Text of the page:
Requirements for life

With the launch of the mighty James Webb Space Telescope this week, what can we expect to find as we scan the vast collection of worlds and search for signs of living creatures? No one truly knows the answer to this question, although we can make educated guesses:

  1. Life will be carbon-based. Carbon is the easy-going atom, able to concoct all kinds of chemical bonds better than any other element. A poor imitation is silicon, but its biochemistry would be severely limited in comparison. Given that life needs versatility to thrive and adapt, it is a safe bet that carbon will be the skeleton of living beings anywhere.
  2. Life needs liquid water. Although there are frozen bacteria in the permafrost, they are not “living.” (Their metabolism is suspended.) Since life essentially is a biochemical reactor, it needs a solvent, a medium where ions can flow. Ammonia is sometimes proposed as a possibility. But it is a gas at room temperature and liquid only below -28° F at normal pressure. A cold planet with a heavy atmosphere could have liquid ammonia, but the jump from liquid ammonia to living creatures is unlikely. Water is a magical substance that is transparent, has neither smell nor taste, expands as it freezes (a key property for water-based life in colder climates, since there is liquid water below the ice), and is our own main ingredient.

From these two constraints, we conclude that the essence of life should be simple: carbon + water + other stuff (at a minimum nitrogen and hydrogen). The details, though, will probably vary and surprise us, as did the discovery of living creatures in deep thermal vents — creatures that use inorganic materials as their main energy source, as opposed to sunlight. Each planet that may contain life has its own history. And since we cannot separate a planet’s history from the history of life on it, each planet’s life will have its own unique history. This means that natural selection acts as a history-based pressure for survival, producing different tales that unfold in unpredictable ways.

A diverse Universe

Combined, the staggering planetary diversity and the historic contingencies for life’s evolution have an amazing consequence: there cannot be two planets with identical life forms. Furthermore, the more complex the life form, the lower the odds it will be replicated — even approximately — in another world.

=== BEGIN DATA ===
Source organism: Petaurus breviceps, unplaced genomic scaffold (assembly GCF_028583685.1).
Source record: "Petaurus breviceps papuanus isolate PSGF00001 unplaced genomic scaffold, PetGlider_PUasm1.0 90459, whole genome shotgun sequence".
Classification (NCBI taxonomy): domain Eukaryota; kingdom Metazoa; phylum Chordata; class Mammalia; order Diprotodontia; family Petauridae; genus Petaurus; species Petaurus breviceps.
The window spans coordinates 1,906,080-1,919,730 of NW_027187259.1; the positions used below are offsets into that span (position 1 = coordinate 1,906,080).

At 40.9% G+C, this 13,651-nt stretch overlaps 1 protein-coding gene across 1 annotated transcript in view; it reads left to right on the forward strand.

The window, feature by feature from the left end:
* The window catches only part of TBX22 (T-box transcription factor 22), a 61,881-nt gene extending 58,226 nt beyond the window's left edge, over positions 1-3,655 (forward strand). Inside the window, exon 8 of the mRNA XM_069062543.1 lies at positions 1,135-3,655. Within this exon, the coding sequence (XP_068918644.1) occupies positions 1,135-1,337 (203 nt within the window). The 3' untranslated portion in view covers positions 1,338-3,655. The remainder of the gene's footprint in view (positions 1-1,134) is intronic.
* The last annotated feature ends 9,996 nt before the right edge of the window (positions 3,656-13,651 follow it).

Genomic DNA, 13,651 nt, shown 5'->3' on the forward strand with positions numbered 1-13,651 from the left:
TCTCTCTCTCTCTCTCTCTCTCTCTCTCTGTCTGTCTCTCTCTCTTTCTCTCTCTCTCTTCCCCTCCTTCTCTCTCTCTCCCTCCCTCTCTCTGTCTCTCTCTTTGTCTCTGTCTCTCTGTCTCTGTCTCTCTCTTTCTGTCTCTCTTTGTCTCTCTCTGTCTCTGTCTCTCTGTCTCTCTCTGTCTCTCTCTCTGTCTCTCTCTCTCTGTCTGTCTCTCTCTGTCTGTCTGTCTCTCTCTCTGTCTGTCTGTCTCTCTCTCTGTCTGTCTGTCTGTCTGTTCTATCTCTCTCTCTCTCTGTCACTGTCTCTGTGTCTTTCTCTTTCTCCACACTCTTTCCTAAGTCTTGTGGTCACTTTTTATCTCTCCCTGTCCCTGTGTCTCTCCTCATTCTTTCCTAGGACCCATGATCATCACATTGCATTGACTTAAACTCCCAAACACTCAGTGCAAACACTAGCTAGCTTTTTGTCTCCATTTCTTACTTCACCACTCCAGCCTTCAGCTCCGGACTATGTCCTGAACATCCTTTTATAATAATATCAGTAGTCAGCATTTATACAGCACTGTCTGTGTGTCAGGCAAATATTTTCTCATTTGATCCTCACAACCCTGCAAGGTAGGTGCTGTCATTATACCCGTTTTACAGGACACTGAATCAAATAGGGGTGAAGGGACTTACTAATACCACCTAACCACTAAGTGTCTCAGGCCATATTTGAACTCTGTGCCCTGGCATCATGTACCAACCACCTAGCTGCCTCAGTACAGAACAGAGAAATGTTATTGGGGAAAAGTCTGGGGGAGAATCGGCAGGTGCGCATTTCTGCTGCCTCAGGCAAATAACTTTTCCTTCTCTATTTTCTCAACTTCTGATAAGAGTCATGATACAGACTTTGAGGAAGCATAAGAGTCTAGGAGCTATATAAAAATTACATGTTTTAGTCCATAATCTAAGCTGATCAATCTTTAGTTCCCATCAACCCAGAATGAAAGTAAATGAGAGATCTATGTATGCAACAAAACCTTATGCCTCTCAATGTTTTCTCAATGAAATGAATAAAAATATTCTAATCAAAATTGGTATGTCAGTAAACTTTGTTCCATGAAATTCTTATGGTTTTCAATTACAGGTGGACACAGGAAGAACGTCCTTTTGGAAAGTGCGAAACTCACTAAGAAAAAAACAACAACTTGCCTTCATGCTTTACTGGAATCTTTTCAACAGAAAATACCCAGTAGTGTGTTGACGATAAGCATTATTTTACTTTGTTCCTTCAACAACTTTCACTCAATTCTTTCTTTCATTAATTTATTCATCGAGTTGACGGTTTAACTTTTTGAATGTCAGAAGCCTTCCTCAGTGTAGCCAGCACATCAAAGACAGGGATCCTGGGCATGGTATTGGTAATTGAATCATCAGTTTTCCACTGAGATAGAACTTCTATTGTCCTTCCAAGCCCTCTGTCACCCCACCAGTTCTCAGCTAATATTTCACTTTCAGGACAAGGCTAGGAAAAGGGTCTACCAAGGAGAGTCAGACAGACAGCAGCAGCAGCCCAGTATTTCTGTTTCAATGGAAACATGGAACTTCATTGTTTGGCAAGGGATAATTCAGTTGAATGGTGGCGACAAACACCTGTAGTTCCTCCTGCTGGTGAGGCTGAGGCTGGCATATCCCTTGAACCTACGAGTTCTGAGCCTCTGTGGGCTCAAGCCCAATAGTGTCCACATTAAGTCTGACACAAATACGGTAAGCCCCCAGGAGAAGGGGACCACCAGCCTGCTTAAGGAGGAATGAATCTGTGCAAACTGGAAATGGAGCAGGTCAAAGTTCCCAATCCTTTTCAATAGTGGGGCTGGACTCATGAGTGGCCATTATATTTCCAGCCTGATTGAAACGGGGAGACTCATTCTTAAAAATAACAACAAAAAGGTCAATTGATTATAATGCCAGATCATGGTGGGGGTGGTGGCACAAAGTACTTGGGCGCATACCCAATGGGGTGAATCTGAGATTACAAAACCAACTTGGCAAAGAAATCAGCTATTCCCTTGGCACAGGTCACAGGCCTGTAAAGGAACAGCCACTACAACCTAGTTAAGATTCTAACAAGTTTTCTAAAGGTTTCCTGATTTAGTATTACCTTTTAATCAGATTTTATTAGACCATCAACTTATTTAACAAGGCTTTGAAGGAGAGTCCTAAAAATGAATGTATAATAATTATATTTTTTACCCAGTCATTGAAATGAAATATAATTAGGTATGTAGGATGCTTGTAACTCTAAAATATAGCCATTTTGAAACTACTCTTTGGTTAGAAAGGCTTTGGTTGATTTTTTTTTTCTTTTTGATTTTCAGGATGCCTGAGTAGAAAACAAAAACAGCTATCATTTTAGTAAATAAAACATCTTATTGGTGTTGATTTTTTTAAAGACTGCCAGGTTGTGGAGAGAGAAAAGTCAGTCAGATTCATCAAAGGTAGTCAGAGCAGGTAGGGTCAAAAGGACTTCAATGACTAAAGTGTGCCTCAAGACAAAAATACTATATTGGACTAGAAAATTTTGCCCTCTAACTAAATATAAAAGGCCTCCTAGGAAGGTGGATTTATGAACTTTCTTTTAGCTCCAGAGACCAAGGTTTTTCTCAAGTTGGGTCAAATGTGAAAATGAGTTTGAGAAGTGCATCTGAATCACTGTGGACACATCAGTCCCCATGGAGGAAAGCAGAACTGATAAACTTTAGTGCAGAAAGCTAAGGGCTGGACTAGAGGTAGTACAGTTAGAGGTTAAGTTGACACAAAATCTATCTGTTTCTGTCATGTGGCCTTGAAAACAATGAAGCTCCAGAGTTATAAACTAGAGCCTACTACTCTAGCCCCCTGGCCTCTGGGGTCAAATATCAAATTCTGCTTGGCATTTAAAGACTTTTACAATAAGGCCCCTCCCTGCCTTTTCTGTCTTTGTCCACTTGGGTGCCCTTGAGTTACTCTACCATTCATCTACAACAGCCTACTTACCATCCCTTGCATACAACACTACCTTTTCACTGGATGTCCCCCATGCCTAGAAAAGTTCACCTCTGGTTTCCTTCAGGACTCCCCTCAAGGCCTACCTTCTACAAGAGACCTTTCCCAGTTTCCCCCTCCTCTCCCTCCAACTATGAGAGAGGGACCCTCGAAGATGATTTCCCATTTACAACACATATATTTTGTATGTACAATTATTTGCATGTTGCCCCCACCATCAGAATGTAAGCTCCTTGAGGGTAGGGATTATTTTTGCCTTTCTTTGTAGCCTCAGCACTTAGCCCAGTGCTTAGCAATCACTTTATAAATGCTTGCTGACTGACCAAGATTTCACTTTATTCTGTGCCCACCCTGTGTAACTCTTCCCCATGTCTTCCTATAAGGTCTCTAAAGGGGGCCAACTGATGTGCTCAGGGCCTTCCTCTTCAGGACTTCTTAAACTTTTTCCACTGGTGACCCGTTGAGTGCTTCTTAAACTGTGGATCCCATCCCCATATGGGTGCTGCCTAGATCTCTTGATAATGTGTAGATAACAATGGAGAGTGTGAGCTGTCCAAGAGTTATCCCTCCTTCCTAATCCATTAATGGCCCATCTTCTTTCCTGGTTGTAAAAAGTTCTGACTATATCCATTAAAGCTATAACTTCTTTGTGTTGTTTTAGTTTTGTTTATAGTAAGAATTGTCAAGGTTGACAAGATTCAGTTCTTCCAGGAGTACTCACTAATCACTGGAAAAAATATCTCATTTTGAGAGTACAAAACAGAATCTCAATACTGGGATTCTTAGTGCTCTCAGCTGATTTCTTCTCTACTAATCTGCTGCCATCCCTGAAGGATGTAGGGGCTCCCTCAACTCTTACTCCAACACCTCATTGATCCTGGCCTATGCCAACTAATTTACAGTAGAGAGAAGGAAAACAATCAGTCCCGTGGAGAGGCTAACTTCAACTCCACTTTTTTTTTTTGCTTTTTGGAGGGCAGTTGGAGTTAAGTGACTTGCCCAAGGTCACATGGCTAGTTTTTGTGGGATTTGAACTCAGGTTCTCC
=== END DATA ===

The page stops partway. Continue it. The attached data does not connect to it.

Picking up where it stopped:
It follows that we are the only humans in the Universe. Yes, there could (at least in principle) be other biped intelligent species with left-right symmetry out there, but they will not be like us. And if the flying spaghetti monster exists, it will exist only on one planet or moon as well.

What about intelligence? While intelligence is clearly an asset in the struggle for survival among different species, it is not a purpose of evolution; evolution has no purpose, no final goal. The dinosaurs were here for about 150 million years and, as far as we know, did not develop symbolic languages or the capacity to create technologies. Life is happy just replicating; with intelligence, it will be unhappy just replicating.

As creatures on a planet featuring a spectacularly rich biosphere, we are connected chemically to the rest of the Universe, sharing the same basis for life as other potential creatures out there. At the same time, we are unique, as are all other living creatures on this planet. Life is this amazingly complex phenomenon that, from a carbon-based code and a common genetic ancestor, creates a staggering diversity of wonders on this world and possible others. And we are the privileged living things that know this.